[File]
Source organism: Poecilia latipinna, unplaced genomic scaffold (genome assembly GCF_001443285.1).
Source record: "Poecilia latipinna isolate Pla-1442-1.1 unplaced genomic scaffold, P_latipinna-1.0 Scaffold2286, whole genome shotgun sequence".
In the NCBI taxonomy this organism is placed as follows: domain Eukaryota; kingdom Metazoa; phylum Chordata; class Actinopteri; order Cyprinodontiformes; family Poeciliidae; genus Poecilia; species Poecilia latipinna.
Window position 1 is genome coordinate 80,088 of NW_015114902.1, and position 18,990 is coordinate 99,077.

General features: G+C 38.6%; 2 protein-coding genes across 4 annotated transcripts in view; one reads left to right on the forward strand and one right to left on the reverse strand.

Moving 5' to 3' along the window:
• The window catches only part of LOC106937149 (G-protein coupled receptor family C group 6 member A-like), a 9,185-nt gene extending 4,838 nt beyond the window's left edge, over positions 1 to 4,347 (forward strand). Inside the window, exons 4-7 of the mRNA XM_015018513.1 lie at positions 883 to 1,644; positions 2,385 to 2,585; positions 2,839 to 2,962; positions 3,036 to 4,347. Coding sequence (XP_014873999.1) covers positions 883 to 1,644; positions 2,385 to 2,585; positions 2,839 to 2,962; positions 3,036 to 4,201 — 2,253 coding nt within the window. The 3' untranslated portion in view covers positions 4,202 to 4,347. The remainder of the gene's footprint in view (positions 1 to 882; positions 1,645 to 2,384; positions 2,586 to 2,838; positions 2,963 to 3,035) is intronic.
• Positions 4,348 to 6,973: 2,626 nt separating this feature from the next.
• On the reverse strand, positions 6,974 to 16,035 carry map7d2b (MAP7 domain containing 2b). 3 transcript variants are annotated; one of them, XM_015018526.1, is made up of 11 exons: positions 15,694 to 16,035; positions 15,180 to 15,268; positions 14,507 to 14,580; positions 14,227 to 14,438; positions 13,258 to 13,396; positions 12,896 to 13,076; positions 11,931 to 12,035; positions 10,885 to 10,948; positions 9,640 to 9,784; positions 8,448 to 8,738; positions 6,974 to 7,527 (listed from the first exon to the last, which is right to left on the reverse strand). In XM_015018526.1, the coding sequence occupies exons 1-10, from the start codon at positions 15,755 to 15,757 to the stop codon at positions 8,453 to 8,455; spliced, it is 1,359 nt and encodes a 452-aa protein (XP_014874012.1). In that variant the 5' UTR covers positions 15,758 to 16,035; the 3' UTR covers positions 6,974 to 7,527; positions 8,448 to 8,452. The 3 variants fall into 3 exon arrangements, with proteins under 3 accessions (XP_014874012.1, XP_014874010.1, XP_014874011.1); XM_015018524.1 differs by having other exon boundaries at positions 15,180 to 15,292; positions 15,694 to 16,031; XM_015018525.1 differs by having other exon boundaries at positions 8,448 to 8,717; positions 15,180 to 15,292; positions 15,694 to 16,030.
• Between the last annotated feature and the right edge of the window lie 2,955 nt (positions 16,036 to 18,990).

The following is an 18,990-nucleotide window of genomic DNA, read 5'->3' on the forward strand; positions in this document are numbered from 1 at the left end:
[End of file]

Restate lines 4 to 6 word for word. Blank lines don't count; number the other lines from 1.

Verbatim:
Window position 1 is genome coordinate 80,088 of NW_015114902.1, and position 18,990 is coordinate 99,077.

General features: G+C 38.6%; 2 protein-coding genes across 4 annotated transcripts in view; one reads left to right on the forward strand and one right to left on the reverse strand.

Moving 5' to 3' along the window: